Monstera minima Madison
Monstera molinae Croat & Grayum
Monstera monteverdensis M.Cedeño & Croat
Monstera obliqua Miq.
Monstera oreophila Madison
Monstera pinnatipartita Schott
Monstera pittieri Engl.
Monstera planadensis Croat
Monstera praetermissa E.G.Gonç. & Temponi
Monstera punctulata (Schott) Schott ex Engl.
Monstera siltepecana Matuda
Monstera spruceana (Schott) Engl.
Monstera standleyana G.S.Bunting
Monstera subpinnata (Schott) Engl.
Monstera tacanaensis Matuda
Monstera tenuis K.Koch
Monstera tuberculata Lundell
Monstera tuberculata var. brevinoda (Standl. & L.O.Williams) Madison
Monstera tuberculata var. tuberculata
Monstera vasquezii Croat
Monstera xanthospatha Madison

Previously included:

Monstera alticola Croat
Monstera bocatorana Croat & Grayum
Monstera coloradensis Croat
Monstera fortunense Croat
Monstera gigantea (Roxb.) Schott - Epipremnum giganteum (Roxb.) Schott
Monstera jefense Croat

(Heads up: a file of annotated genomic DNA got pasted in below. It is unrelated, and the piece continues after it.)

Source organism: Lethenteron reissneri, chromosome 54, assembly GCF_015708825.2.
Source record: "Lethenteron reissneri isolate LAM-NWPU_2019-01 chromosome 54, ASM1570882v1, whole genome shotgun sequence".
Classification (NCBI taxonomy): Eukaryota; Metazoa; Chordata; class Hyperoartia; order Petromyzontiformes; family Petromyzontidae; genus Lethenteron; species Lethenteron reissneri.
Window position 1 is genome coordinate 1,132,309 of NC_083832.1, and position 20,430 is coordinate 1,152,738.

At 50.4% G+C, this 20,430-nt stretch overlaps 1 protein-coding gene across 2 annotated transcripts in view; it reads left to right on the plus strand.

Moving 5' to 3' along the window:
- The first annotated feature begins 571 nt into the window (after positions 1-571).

Monstera pirrense Croat

Commonly misidentified as Monstera:

Rhaphidophora tetrasperma
Thaumatophyllum bipinnatifidum


"Genus: Monstera Adans". Germplasm Resources Information Network. United States Department of Agriculture. 2007-10-05. Archived from the original on October 19, 2012. Retrieved January 1, 2013.
Kew World Checklist of Selected Plant Families
Quattrocchi, Umberto (2000). CRC World Dictionary of Plant Names. Vol. 3 M-Q. CRC Press. p. 1723. ISBN 978-0-8493-2677-6.
Eskov, A. K.; Zhukovskaya, N. V.; Bystrova, E. I.; Orlova, Yu. V.; Antipina, V. A.; Ivanov, V. B. (2016). "Growth of aerial roots with an extensive elongation zone by the example of a hemiepiphyte Monstera deliciosa". Russian Journal of Plant Physiology. 63 (6): 822–834. doi:10.1134/S1021443716060042. S2CID 11839082.
ChoiJan. 22, Charles; 2013; Pm, 4:25 (2013-01-22). "ScienceShot: Why Are There Holes in the Swiss Cheese Plant?". Science | AAAS. Retrieved 2021-05-03.
"Monstera Adans., Accepted Species". Plants of the World Online. Retrieved July 16, 2020.
"GRIN Species Records of Monstera". Germplasm Resources Information Network. USDA. Archived from the original on October 19, 2012. Retrieved January 1, 2013.